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RU celebrates diversity and inclusion

Event celebrates RU diversity

Radford University's commitment to diversity was the focus of a reception Nov. 6 in the Covington Center for the Visual and Performing Arts that featured a keynote address from Nathaniel L. Bishop ‘88, president of Jefferson College of Health Sciences (JCHS) in Roanoke.  

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Radford University celebrated its commitment to diversity with a reception Nov. 6 in the Covington Center for the Visual and Performing Arts, and saw President Penelope W. Kyle specifically acknowledged for her leadership in supporting diversity at RU.

President Kyle and the university’s Diversity and Equity Action Committee co-hosted the event, which was designed to be "a display of commitment to diversity for Radford University," according to Crasha Perkins, director of the Center for Diversity and Inclusion and co-chair of the Diversity and Equity Action Committee. Special guests included "AJ" Robinson, member of the Radford University Board of Visitors.

The second annual event featured music, dance and a keynote address from Nathaniel L. Bishop ‘88, president of Jefferson College of Health Sciences (JCHS) in Roanoke.

Following opening remarks from Deneen L. Evans, an assistant professor in the Waldron College School of Social Work and co-chair of the Diversity and Equity Action Committee, RU's Deliverance Gospel Choir enthused the gathering with a spirited rendition of the gospel hymn, "Oh, Happy Day."

Radford celebrates diversity and inclusion efforts

The RU Diversity and Equity Action Committee (DEAC) honored President Penelope W.Kyle with the inaugural DEAC Award for Diversity Leadership.

After the performance, Kyle, who said the song brought tears to her eyes, welcomed the gathering and spoke of the importance of reflecting on RU’s progress toward a culture of inclusion.

The president acknowledged the significance of the Diversity Reception’s location, the Covington Center for the Visual and Performing Arts, which is named for former RU President Douglas Covington and his wife Beatrice. “This building is a monument to, recognition of, and a tribute to Dr. Douglas Covington and his beloved wife, Bea,” Kyle said. “This is where we belong for this celebration. He brought so much diversity to this campus and was so beloved.”

In her address, Kyle said, “It is our calling to help prepare our students for the world, one in which they will live, grow and hopefully prosper.  And that world is one that is becoming increasingly more diverse.”

Kyle, the university’s first female president, highlighted RU’s progress toward embracing individual differences and said the university is more diverse than ever before in its history, saying that nearly 30 percent of this fall’s incoming freshmen class identified themselves as ethnic minorities.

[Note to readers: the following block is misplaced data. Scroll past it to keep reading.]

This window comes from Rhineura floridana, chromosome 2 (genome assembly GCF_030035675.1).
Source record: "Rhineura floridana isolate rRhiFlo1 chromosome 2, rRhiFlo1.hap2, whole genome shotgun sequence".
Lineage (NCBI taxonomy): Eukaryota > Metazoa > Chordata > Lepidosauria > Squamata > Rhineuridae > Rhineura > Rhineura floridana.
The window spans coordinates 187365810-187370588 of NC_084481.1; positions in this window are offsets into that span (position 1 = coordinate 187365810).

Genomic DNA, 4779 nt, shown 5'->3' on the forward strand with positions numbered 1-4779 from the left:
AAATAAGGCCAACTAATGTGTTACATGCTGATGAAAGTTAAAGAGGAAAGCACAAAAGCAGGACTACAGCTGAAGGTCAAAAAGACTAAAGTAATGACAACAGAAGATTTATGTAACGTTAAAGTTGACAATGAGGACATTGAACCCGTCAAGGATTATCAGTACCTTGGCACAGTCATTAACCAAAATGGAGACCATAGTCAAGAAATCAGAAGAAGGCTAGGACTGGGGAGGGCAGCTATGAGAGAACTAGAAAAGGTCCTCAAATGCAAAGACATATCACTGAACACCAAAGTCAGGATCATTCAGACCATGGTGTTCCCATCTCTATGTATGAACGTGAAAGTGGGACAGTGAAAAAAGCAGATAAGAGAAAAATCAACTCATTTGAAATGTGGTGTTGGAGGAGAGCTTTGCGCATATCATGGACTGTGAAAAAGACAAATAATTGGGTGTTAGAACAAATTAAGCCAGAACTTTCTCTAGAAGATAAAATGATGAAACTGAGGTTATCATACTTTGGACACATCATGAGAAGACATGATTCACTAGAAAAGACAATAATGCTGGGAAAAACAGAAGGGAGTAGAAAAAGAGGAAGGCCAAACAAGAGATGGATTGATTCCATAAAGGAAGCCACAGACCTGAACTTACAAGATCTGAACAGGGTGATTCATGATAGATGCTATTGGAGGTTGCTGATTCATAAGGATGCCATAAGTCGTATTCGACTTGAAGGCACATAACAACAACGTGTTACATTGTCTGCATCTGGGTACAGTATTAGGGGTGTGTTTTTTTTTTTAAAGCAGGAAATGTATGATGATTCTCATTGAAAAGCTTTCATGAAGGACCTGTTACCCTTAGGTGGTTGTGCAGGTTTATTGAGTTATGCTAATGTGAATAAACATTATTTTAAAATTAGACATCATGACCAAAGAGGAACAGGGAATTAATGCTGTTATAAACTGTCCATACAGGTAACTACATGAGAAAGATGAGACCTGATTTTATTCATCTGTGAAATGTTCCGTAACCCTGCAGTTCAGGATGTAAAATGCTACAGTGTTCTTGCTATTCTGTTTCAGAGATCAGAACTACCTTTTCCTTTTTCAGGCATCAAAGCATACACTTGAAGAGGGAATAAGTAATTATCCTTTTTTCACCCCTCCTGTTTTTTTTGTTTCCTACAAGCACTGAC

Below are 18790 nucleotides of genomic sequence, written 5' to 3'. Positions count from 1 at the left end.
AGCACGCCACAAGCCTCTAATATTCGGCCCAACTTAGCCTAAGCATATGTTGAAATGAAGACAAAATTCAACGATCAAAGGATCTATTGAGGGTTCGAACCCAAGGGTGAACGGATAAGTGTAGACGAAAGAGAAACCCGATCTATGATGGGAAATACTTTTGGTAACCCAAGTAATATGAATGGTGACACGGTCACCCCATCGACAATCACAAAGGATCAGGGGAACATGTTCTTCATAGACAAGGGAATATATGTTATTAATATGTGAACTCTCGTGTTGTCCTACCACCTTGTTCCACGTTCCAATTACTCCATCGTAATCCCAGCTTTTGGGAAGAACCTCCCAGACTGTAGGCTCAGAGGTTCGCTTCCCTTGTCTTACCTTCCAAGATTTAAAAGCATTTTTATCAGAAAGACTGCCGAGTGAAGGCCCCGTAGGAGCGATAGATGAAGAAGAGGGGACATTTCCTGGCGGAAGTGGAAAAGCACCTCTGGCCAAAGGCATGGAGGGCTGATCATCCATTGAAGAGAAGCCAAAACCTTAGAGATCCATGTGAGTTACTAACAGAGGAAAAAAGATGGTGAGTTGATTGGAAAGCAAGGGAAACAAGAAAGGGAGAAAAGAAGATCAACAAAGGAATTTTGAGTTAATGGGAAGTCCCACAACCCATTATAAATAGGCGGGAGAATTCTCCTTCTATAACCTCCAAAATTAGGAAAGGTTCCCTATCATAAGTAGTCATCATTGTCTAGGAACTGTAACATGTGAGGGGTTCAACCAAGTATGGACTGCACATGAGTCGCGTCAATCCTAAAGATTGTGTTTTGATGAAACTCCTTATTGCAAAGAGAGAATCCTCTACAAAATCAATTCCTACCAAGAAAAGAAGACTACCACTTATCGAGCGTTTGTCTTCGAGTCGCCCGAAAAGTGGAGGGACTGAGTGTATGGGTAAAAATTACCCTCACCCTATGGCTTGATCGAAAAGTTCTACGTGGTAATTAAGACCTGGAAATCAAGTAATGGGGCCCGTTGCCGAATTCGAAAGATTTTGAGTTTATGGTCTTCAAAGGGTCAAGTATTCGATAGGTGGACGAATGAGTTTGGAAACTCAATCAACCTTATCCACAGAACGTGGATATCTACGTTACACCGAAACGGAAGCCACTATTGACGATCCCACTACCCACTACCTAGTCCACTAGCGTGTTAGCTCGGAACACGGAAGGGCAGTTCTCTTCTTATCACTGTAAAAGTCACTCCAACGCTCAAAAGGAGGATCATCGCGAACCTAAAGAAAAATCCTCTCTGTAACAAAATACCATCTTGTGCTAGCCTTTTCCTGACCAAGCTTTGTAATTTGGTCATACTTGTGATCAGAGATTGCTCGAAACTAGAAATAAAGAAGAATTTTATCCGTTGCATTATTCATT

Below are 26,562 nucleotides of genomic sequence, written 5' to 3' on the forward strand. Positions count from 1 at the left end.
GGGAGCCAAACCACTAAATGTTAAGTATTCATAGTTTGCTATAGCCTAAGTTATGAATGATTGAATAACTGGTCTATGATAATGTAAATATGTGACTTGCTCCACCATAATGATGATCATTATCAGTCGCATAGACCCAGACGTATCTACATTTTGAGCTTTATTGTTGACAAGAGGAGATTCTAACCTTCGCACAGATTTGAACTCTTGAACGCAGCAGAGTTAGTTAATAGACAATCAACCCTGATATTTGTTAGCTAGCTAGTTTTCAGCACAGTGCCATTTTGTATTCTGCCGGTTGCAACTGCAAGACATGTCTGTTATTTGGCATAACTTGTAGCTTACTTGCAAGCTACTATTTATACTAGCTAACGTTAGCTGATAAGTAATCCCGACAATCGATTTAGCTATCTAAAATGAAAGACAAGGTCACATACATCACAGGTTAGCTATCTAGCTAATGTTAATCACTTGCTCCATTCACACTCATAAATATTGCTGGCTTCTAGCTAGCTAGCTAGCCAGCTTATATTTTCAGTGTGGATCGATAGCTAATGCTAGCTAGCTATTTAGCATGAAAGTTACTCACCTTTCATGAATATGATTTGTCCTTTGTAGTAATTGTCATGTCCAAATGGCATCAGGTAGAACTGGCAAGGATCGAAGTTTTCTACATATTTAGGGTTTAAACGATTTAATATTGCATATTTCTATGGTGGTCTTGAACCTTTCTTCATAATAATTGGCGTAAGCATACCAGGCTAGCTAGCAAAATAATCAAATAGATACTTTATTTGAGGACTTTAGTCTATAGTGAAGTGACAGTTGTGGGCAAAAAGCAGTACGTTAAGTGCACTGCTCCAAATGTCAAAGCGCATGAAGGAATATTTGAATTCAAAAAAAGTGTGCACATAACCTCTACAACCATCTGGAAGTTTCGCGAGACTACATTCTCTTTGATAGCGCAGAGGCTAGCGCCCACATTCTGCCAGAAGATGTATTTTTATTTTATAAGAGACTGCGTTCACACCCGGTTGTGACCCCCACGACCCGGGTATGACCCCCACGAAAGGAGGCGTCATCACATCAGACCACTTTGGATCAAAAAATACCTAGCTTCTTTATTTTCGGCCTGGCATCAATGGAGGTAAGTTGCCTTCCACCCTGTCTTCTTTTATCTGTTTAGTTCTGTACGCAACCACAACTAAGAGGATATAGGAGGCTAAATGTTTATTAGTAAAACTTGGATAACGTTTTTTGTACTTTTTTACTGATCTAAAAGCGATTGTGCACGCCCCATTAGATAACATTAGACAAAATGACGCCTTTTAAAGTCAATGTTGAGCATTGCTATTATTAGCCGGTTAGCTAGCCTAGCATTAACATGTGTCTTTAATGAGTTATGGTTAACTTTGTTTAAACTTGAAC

With 12 flags representing the home countries of RU’s international students providing a backdrop, the president spoke of the number of international students on the RU campus, as well as the many faiths represented at the university.  

President Kyle also noted that nearly 39 percent of RU’s students are first-generation college students, and that RU offers more than 250 student clubs and organizations.

During her presentation, Perkins informed the gathering of RU’s numerous accomplishments, “points of pride,” and directives aimed toward diversity in the past year. She gave kudos to the faculty, staff and students “for a job well done.”

Robinson then joined the officers of the RU Diversity and Equity Action Committee (DEAC) in surprising President Kyle with their presentation of the inaugural DEAC Award for Diversity Leadership.  The award’s inscription read: “President Penelope W. Kyle A beacon of light: Transforming Radford into a beautiful mosaic. 2013 DEAC Honoree.”

In presenting the award to President Kyle, Evans said, “As a result of your leadership -- there is a sense of momentum on campus these days about dealing with the challenges of diversity and justice.”

“I am so honored by this recognition,” said Kyle after the award. “This is really about what all of us have done together. I am so proud of our progress and accomplishments as a community, in making Radford University a more diverse and inclusive place to learn and work – a place for all to thrive.”  

Before Bishop delivered the keynote address, a dancer from La Sociedad Hispanica took the stage and delighted the crowd with a brief performance.
Bishop then took the floor for his keynote address and concluded with a quote from Martin Luther King Jr., saying “’Make a career of humanity, commit yourself to the noble struggle for equal rights. You will make a greater person of yourself, a greater nation of your country and a finer world to live.’” Bishop concluded, “I think that’s a cause we can all strive for and it’s something we can all do as we together make a difference and make this a better place for everyone to live in.”

Brooke Chang, RU’s director of Diversity and Equity, summarized the significance of the reception: “The successful 2nd Annual Diversity Reception was a celebration of diversity at RU, particularly as this semester is the greatest diversity ever represented on our campus. As our campus becomes more diverse, we need to continue to acknowledge and accept our similarities and differences of all in the RU community towards an environment of inclusion.”

Nov 15, 2013